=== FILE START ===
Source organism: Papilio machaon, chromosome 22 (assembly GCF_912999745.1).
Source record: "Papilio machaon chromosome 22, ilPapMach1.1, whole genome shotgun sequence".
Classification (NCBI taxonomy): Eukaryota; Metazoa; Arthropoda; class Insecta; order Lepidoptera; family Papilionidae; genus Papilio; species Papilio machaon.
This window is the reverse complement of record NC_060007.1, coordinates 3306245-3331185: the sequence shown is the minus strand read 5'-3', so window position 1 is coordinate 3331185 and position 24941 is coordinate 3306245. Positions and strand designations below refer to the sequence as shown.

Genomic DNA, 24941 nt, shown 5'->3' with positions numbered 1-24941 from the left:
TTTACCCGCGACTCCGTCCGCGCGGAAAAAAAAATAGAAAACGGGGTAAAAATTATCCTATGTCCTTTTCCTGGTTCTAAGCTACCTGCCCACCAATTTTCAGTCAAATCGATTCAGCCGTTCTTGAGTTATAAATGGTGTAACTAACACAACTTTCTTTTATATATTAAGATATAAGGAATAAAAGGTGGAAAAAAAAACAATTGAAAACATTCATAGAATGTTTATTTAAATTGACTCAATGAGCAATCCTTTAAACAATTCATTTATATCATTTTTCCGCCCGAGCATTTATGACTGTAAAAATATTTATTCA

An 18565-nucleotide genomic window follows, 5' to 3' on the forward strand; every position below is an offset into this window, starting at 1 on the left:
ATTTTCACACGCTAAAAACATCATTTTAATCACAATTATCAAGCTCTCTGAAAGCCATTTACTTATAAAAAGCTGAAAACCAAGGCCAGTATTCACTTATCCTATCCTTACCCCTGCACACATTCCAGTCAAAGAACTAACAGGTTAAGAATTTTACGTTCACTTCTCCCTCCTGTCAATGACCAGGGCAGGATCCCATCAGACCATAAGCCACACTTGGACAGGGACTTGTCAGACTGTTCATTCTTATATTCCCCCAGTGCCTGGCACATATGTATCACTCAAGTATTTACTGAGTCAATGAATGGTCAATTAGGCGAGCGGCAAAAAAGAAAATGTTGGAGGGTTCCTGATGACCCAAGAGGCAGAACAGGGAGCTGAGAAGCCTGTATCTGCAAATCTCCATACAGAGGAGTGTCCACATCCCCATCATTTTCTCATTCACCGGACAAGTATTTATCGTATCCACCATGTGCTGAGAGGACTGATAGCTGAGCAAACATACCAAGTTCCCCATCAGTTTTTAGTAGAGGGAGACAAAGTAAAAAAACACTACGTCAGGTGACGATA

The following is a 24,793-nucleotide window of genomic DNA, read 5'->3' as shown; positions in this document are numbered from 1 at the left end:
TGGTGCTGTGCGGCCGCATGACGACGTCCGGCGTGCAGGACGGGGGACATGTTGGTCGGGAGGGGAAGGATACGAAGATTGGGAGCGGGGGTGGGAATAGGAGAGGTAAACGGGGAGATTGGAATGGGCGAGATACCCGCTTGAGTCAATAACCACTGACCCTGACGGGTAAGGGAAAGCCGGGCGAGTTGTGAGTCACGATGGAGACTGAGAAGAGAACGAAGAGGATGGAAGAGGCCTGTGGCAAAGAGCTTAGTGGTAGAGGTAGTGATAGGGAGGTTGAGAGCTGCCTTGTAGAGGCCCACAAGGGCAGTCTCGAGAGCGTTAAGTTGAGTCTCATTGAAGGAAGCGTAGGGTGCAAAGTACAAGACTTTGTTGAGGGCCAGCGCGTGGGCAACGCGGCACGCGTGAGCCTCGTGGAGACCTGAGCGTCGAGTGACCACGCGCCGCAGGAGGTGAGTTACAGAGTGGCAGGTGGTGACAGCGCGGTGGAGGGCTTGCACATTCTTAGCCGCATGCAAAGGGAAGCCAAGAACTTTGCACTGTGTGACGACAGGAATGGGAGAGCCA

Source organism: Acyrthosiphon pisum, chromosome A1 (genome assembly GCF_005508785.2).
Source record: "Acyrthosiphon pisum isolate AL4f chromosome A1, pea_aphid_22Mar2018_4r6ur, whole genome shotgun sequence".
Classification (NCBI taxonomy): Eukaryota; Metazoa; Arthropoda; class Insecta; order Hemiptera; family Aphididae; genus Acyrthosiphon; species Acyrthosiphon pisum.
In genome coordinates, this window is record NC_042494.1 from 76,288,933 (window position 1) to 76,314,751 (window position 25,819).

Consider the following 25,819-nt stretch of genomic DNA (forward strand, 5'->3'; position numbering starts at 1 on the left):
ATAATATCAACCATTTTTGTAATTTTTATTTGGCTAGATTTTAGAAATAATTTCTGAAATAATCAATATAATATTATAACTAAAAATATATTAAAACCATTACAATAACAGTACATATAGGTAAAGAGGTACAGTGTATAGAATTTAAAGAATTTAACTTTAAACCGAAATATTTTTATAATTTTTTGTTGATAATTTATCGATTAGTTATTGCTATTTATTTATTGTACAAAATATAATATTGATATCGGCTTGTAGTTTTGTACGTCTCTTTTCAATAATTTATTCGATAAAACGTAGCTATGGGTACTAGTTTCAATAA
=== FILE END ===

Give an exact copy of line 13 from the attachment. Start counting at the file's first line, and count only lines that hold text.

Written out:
Classification (NCBI taxonomy): Eukaryota; Metazoa; Arthropoda; class Insecta; order Hemiptera; family Aphididae; genus Acyrthosiphon; species Acyrthosiphon pisum.